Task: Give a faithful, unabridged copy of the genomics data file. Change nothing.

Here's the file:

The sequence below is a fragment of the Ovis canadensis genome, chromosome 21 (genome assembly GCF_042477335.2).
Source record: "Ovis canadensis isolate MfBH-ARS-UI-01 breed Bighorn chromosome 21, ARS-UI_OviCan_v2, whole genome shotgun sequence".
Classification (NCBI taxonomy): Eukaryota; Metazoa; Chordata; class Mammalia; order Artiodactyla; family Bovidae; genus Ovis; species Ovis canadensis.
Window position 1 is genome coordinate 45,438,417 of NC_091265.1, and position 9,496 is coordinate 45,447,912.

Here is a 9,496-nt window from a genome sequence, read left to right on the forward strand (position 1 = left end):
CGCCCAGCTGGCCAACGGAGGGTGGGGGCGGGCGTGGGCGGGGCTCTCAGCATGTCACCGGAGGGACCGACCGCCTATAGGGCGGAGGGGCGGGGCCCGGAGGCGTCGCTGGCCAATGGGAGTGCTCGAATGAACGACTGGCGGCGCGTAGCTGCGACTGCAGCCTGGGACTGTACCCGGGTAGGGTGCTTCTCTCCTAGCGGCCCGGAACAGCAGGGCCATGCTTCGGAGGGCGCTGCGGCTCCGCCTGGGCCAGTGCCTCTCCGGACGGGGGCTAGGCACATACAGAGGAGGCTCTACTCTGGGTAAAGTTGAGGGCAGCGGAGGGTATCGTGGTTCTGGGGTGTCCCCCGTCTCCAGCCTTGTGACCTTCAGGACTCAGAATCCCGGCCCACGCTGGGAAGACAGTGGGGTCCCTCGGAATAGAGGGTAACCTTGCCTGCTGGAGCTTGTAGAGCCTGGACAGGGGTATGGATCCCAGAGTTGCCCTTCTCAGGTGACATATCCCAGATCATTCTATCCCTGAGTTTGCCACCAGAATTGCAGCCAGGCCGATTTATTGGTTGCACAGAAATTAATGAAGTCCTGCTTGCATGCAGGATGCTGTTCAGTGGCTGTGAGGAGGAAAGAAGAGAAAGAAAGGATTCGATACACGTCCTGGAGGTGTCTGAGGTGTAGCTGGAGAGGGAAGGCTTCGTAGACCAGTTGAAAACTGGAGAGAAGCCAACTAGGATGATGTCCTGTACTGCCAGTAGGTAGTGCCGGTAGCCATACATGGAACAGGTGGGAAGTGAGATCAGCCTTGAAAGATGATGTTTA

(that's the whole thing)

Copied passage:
The sequence below is a fragment of the Ovis canadensis genome, chromosome 21 (genome assembly GCF_042477335.2).
Source record: "Ovis canadensis isolate MfBH-ARS-UI-01 breed Bighorn chromosome 21, ARS-UI_OviCan_v2, whole genome shotgun sequence".
Classification (NCBI taxonomy): Eukaryota; Metazoa; Chordata; class Mammalia; order Artiodactyla; family Bovidae; genus Ovis; species Ovis canadensis.
Window position 1 is genome coordinate 45,438,417 of NC_091265.1, and position 9,496 is coordinate 45,447,912.

Here is a 9,496-nt window from a genome sequence, read left to right on the forward strand (position 1 = left end):
CGCCCAGCTGGCCAACGGAGGGTGGGGGCGGGCGTGGGCGGGGCTCTCAGCATGTCACCGGAGGGACCGACCGCCTATAGGGCGGAGGGGCGGGGCCCGGAGGCGTCGCTGGCCAATGGGAGTGCTCGAATGAACGACTGGCGGCGCGTAGCTGCGACTGCAGCCTGGGACTGTACCCGGGTAGGGTGCTTCTCTCCTAGCGGCCCGGAACAGCAGGGCCATGCTTCGGAGGGCGCTGCGGCTCCGCCTGGGCCAGTGCCTCTCCGGACGGGGGCTAGGCACATACAGAGGAGGCTCTACTCTGGGTAAAGTTGAGGGCAGCGGAGGGTATCGTGGTTCTGGGGTGTCCCCCGTCTCCAGCCTTGTGACCTTCAGGACTCAGAATCCCGGCCCACGCTGGGAAGACAGTGGGGTCCCTCGGAATAGAGGGTAACCTTGCCTGCTGGAGCTTGTAGAGCCTGGACAGGGGTATGGATCCCAGAGTTGCCCTTCTCAGGTGACATATCCCAGATCATTCTATCCCTGAGTTTGCCACCAGAATTGCAGCCAGGCCGATTTATTGGTTGCACAGAAATTAATGAAGTCCTGCTTGCATGCAGGATGCTGTTCAGTGGCTGTGAGGAGGAAAGAAGAGAAAGAAAGGATTCGATACACGTCCTGGAGGTGTCTGAGGTGTAGCTGGAGAGGGAAGGCTTCGTAGACCAGTTGAAAACTGGAGAGAAGCCAACTAGGATGATGTCCTGTACTGCCAGTAGGTAGTGCCGGTAGCCATACATGGAACAGGTGGGAAGTGAGATCAGCCTTGAAAGATGATGTTTA